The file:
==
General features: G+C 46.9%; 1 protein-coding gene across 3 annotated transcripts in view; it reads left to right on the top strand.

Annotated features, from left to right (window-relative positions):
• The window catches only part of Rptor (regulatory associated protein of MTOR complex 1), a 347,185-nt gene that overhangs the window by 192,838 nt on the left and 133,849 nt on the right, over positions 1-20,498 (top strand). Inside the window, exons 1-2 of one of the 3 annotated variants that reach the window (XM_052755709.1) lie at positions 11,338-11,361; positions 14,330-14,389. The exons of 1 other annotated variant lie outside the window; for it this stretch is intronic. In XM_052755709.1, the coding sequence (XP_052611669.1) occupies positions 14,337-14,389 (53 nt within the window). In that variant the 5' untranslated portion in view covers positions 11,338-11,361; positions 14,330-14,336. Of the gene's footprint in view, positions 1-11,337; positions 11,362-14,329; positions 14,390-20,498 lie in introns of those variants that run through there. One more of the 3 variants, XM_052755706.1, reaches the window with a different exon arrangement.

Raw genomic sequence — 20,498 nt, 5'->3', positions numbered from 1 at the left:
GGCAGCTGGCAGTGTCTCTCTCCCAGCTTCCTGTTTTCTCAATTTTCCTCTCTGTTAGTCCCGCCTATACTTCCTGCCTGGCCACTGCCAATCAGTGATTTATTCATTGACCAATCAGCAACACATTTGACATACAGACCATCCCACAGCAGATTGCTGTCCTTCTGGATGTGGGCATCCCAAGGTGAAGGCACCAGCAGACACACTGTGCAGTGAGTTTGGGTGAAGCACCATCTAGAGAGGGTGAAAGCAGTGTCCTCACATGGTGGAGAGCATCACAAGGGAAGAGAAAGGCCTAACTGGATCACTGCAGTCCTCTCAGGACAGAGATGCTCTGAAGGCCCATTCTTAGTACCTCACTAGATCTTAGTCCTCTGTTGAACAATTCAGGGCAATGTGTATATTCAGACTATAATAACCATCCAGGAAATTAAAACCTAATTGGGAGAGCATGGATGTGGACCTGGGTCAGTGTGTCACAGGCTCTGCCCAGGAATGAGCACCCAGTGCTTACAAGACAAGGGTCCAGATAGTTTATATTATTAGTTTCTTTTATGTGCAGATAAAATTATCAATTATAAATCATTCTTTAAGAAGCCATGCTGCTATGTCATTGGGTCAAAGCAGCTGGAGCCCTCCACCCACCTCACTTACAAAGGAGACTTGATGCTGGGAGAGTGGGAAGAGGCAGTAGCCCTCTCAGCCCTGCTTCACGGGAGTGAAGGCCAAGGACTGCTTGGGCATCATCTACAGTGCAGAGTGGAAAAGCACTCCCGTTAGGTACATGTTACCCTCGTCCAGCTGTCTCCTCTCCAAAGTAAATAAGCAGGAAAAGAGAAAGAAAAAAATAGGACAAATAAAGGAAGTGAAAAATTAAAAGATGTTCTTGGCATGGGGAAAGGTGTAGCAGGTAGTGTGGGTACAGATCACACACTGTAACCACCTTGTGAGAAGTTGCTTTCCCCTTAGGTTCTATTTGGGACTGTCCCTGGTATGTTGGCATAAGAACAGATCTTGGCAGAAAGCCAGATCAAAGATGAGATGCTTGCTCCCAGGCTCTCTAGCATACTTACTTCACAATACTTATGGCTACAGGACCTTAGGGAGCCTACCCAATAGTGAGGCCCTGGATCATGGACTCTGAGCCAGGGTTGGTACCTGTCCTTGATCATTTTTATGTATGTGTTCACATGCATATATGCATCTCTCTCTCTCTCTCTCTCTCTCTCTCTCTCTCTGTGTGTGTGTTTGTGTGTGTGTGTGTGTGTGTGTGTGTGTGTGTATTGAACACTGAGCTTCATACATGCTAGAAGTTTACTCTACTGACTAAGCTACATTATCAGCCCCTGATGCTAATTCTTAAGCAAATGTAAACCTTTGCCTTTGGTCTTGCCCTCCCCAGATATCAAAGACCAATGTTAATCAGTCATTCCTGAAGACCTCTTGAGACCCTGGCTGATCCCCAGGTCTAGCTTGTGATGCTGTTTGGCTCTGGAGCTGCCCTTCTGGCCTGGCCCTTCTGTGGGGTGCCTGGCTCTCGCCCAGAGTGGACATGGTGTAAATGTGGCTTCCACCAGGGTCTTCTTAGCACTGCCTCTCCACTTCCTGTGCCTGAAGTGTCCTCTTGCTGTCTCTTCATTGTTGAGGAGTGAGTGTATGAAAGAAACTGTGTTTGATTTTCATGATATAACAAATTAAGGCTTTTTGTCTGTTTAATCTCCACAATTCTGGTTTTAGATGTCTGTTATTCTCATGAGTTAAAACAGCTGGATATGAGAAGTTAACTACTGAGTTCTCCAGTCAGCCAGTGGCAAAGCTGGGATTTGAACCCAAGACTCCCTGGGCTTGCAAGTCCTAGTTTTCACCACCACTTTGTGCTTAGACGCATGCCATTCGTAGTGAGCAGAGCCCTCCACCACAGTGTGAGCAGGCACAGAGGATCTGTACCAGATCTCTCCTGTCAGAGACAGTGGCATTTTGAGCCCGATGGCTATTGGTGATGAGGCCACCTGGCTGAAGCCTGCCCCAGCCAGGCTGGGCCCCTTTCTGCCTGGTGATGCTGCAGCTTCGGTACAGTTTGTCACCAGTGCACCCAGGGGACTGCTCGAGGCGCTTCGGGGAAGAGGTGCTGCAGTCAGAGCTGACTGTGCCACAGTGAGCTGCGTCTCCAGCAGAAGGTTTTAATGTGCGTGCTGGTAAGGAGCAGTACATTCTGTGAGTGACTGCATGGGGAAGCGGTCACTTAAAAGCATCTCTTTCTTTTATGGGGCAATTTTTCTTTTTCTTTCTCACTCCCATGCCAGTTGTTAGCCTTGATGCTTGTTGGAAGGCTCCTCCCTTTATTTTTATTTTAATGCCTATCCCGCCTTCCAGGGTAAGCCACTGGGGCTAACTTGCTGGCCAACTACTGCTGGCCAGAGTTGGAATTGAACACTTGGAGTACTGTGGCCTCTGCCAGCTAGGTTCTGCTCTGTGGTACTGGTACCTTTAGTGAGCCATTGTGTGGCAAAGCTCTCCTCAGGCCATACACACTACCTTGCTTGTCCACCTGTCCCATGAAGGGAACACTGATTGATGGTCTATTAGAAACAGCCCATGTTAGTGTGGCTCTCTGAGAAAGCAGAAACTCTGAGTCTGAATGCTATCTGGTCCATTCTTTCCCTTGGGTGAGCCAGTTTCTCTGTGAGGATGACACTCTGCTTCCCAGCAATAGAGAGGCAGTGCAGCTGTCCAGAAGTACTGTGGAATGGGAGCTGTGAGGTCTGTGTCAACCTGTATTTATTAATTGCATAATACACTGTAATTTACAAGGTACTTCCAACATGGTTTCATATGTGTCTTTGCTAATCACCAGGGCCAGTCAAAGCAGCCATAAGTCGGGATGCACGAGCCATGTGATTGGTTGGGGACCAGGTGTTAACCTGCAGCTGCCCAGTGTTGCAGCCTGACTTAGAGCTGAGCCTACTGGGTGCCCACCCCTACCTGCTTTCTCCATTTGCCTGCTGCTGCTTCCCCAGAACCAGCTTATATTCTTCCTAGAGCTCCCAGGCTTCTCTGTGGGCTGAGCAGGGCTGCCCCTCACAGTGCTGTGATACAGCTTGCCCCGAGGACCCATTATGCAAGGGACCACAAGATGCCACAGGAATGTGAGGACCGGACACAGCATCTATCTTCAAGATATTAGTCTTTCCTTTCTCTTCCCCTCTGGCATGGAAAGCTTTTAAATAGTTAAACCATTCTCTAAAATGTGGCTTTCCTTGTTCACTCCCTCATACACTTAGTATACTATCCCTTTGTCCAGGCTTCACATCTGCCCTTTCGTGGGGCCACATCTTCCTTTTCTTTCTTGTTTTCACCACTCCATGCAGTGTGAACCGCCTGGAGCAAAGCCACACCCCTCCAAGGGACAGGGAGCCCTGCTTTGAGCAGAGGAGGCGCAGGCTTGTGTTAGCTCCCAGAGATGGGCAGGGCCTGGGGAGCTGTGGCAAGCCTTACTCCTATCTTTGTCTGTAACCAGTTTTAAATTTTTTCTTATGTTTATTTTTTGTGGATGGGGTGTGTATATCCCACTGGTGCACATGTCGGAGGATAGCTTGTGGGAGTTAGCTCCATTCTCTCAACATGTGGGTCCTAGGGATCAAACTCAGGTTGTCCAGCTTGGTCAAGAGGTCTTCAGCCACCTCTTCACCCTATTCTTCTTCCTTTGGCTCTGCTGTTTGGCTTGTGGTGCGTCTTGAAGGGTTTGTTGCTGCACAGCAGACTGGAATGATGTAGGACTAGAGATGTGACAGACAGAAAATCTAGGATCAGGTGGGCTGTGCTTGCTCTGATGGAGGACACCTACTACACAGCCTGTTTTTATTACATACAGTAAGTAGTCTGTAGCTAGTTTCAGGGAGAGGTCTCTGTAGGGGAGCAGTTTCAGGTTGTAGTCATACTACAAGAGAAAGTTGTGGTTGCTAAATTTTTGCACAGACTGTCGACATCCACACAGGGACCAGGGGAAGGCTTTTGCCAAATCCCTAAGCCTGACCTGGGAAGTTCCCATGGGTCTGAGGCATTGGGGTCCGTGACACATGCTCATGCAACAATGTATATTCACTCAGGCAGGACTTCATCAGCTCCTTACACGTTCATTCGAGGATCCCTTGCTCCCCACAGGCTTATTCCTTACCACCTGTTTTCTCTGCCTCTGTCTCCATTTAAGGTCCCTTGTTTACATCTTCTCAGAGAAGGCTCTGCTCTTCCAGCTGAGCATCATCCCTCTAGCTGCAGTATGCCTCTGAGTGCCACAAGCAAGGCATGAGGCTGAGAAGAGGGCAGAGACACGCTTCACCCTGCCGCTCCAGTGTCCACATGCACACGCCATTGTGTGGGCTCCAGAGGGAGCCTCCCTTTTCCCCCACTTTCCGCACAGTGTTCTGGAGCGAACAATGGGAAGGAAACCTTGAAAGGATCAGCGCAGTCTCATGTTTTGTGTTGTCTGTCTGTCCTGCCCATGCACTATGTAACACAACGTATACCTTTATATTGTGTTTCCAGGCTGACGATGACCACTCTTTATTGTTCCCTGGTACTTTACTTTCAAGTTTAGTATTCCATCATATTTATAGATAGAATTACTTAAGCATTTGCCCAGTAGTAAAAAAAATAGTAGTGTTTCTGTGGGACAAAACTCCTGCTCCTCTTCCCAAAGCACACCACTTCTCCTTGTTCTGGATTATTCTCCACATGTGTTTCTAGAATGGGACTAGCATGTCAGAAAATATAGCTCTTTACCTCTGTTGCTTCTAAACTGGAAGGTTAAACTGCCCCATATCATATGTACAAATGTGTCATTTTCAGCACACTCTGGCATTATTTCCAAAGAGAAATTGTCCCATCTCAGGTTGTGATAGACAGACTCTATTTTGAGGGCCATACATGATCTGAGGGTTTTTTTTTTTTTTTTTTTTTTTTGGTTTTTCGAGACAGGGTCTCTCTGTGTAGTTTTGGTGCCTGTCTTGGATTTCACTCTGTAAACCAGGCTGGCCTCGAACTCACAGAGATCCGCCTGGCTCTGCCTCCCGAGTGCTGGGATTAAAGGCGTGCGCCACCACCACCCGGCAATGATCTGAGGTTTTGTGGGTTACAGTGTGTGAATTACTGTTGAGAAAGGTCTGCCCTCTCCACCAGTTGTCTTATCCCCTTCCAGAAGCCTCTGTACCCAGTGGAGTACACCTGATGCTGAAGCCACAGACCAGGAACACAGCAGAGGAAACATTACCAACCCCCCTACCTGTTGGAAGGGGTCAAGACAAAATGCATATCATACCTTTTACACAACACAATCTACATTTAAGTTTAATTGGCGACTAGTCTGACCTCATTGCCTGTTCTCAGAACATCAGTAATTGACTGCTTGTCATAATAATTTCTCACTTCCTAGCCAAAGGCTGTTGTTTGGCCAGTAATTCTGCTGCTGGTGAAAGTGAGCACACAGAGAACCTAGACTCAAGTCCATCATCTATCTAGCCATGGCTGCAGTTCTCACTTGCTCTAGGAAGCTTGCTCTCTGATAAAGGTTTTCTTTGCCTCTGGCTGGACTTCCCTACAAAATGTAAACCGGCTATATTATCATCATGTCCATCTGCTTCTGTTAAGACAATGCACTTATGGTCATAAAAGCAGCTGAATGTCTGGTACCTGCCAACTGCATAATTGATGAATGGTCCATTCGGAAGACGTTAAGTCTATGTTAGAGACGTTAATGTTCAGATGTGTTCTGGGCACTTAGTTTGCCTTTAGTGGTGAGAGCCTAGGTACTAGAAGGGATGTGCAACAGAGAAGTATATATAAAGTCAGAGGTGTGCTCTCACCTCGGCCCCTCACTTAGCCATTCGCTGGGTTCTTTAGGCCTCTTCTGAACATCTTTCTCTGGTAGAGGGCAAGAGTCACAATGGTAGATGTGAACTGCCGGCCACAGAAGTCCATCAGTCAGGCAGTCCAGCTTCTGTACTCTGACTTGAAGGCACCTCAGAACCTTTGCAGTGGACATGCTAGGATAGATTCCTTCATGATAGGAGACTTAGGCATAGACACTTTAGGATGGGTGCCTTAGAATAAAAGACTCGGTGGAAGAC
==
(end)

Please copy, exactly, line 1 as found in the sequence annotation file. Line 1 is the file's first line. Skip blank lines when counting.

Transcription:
General features: G+C 46.9%; 1 protein-coding gene across 3 annotated transcripts in view; it reads left to right on the top strand.